The ability of a party to be excused will in large part be dictated by the terms of the parties’ agreement/contract.  While many aspects of California Civil Code Section 1511 are not waivable, the parties’ contract may contain numerous material terms applicable to a delay in performance or excuse for non-performance.  For example, the parties’ contract may contain notice requirements requiring that they be notified of any anticipated delay or non-performance.  Such notice requirements are specifically permitted under California Civil Code 1511 subdivision 1.   Failure to comply with applicable notice procedures in a contract could preclude a party’s ability to be excused for delay or non-performance.  The parties’ contract might also provide specific definitions applicable to what constitutes a “force majeure” or an excuse for non-performance.  The parties may also specifically contract for the occurrence of an event which might otherwise be deemed “unforeseeable.” Lloyd v. Murphy, 25 Cal. 2d 48, 55 (1944).  Such contractual language could broaden, limit or otherwise impact a party’s ability to be excused for non-performance or a delay in performance.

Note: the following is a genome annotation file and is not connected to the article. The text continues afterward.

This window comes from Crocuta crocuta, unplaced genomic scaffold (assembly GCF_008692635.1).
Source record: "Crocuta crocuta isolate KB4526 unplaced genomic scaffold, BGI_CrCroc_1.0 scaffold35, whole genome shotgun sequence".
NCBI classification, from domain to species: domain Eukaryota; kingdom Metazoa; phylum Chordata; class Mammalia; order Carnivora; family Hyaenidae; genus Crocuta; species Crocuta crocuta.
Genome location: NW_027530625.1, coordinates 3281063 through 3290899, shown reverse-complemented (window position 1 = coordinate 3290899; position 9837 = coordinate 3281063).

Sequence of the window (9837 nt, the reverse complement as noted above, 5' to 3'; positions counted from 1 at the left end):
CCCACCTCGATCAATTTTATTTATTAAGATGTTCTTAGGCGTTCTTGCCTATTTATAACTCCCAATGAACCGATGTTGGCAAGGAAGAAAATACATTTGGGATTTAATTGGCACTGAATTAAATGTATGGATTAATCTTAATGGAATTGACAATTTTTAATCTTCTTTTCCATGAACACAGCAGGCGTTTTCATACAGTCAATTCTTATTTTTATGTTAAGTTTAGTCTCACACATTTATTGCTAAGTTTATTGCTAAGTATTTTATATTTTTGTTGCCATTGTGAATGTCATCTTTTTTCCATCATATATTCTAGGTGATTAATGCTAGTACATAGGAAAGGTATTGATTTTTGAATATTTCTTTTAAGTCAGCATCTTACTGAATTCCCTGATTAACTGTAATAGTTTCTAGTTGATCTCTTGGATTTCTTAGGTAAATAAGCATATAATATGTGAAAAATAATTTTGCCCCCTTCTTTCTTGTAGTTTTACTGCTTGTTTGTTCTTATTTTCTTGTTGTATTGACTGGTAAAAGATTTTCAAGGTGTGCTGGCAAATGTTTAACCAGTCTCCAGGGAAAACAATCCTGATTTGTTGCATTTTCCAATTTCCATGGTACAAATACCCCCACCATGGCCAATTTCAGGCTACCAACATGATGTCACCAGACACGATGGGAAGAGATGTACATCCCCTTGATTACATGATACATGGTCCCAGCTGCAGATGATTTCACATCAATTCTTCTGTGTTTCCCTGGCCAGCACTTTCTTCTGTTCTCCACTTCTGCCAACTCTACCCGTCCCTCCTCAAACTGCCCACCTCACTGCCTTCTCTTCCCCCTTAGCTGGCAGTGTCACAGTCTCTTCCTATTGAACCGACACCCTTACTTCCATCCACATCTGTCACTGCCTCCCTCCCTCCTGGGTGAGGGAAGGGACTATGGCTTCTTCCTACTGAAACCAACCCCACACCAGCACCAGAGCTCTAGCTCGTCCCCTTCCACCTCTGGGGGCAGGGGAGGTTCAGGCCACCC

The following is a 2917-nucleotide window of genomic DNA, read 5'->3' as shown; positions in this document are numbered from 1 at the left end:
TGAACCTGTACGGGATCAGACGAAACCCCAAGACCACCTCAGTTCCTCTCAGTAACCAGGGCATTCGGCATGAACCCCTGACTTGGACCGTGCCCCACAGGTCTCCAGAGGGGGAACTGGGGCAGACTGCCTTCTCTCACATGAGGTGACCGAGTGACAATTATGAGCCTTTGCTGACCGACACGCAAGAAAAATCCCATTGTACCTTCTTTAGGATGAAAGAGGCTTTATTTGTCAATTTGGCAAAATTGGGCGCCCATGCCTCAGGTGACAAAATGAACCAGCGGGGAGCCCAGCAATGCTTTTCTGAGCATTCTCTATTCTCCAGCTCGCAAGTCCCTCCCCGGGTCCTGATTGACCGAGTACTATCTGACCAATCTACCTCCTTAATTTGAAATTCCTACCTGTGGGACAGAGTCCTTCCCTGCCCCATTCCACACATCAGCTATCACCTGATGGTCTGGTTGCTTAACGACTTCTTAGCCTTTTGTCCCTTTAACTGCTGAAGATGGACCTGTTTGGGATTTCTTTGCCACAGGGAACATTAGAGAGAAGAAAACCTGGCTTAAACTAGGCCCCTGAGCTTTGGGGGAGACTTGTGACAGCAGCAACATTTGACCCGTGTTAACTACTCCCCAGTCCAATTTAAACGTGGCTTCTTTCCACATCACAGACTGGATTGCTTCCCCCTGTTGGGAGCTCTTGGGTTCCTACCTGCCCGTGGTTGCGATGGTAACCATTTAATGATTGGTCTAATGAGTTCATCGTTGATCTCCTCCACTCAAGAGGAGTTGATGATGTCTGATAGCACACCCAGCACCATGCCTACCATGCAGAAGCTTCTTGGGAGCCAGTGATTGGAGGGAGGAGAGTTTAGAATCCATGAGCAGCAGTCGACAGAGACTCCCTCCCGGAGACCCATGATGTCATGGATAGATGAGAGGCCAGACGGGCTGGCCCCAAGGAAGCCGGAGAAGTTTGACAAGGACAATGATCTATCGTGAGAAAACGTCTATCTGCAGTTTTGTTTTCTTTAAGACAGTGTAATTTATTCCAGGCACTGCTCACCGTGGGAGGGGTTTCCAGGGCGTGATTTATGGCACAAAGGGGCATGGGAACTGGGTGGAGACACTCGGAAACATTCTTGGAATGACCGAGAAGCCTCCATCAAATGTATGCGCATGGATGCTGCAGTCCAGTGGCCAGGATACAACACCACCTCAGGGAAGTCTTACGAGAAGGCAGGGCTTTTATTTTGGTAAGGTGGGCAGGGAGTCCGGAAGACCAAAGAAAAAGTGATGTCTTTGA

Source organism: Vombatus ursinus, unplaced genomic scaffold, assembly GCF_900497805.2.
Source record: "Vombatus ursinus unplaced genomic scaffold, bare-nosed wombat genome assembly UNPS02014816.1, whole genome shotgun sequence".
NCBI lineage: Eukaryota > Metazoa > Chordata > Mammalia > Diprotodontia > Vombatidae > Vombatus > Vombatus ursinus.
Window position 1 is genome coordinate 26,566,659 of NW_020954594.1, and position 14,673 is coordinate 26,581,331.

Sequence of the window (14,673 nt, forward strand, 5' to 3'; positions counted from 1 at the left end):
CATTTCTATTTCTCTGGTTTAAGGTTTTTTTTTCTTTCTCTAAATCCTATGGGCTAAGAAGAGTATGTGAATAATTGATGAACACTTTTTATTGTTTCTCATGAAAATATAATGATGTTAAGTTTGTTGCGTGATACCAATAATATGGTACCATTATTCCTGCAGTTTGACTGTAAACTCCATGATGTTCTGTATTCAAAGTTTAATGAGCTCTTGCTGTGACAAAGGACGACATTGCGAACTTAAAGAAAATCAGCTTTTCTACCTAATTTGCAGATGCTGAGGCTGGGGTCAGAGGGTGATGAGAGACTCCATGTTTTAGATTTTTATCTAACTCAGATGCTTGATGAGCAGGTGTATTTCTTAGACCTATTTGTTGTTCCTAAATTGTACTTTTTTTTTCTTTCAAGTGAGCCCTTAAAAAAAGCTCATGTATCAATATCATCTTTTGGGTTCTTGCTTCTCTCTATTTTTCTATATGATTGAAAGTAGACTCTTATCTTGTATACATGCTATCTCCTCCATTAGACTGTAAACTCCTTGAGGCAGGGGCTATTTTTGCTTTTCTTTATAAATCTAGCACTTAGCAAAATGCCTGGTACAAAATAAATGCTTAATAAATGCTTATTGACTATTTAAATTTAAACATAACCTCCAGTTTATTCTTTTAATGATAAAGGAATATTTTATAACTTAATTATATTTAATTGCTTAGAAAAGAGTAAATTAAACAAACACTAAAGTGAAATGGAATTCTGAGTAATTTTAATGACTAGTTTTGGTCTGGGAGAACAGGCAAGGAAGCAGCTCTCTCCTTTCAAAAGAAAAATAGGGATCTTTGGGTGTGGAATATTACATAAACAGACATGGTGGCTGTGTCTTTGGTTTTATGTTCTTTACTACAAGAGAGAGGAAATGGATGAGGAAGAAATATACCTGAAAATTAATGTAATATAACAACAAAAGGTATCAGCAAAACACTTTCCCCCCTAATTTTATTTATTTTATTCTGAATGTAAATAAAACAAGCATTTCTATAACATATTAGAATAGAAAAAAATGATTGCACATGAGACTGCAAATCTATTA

The timing of the execution of the contract could also affect the ability of a party to be excused for performance or a delay thereof.  It is reasonable to expect that any parties to contracts that have been entered into after the declaration of the COVID-19 pandemic will be deemed to have foreseeable knowledge of potential delays and performance issues associated with COVID-19.  Because such potential business disruptions are now “foreseeable,” a party may be bound to perform the contract irrespective of any future business disruptions caused by COVID-19 and any associated governmental orders.  See e.g., Lloyd v. Murphy, 25 Cal. 2d 48 (1944).  Any contracting party should be careful to ensure that their agreement properly reflects the parties’ intentions with respect to the parties’ obligations to perform in the event of any further future business disruptions caused by COVID-19 and any governmental orders issued in relation thereto.        

Executive Orders and Bills